Our students decided that they wanted to do something fun, something helpful, and something together, simply because they enjoy being together. They asked if they could sell hot dogs at our house during the garage sales. Of course we said, “Yes”. We were thrilled that our students were having ideas of their own --good, edifying ideas that bless other people. We told them that would be great, but that they couldn’t wake me up too early. On Saturday mornings I’m a hibernating bear until about 10:00, and after that I’m only half-awake until I have finished the large cup of coffee attached to my hand.
So, they bought supplies, made signs, developed a “meal deal”, decided who should bring what baked goods, and were very well organized. I left the coffee supplies on the counter for them the night before, and the next morning when I did finally peek out of my window, they were all set up and there must have been about thirty people milling around in my front yard.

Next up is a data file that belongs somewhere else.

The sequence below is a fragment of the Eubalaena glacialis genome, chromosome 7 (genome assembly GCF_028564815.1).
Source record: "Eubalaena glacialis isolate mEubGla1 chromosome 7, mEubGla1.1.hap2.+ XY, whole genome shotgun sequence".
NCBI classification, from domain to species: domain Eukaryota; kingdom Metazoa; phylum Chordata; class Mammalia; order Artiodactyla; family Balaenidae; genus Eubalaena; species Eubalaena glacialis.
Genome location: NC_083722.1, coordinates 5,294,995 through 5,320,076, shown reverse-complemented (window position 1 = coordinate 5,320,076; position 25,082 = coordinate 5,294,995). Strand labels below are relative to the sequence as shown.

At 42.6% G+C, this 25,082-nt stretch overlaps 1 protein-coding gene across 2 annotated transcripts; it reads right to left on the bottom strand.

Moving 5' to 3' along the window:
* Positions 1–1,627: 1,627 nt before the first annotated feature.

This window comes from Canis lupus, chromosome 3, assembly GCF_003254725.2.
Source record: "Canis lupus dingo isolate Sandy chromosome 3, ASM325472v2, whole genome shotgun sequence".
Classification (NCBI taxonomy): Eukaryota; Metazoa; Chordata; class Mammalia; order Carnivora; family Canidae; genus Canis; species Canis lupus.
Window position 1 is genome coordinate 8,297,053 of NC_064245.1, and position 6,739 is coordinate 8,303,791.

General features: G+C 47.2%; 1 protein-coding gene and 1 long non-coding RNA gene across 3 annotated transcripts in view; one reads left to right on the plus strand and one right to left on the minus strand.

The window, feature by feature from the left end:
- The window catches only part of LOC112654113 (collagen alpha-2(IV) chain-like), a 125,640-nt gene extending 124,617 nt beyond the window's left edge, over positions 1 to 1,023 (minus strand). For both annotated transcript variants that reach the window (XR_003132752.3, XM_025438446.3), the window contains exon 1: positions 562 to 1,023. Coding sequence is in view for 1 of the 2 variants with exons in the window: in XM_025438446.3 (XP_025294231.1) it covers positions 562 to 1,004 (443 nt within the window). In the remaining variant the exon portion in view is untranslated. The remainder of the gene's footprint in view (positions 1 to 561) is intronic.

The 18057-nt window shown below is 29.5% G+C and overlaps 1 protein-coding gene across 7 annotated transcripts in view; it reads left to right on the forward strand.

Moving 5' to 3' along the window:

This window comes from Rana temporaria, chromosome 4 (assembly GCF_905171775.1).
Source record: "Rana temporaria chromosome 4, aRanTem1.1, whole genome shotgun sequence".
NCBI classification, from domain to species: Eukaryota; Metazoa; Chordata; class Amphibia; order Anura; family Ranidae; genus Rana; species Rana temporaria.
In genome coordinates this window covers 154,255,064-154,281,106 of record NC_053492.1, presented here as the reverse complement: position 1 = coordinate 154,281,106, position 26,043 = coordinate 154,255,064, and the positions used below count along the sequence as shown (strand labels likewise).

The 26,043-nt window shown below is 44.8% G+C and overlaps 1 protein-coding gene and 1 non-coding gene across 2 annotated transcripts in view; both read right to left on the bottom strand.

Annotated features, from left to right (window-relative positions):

My husband, who runs three miles every morning at 6:00 a.m., had been up with them the whole time, so I didn’t feel too guilty.
They sold baked goods, hot dogs, chips, “meal deals”, and drinks for about seven hours. They did make a little money, although that wasn’t the goal. The goal was to be together and to be a good witness to the community. Our drinks were only fifty cents, where other places the same bottled water was selling for two dollars. The city secretary sat down on our lawn chairs and had her lunch with her husband, people asked us about what Mennonites believed, and we met more of our neighbors.
After things had settled down, one of our city policemen drove by. The students ran to him with a hot dog, chips, M & Ms, home made cookies, and a drink. He tried to pay us and we told him, “no,” but that we were thankful that he kept us all safe.
Afterward we headed off to play ultimate frisbee, came back to finish off the hot dogs, and plan for next year. Maybe we’ll have an honor roll party theme . . . .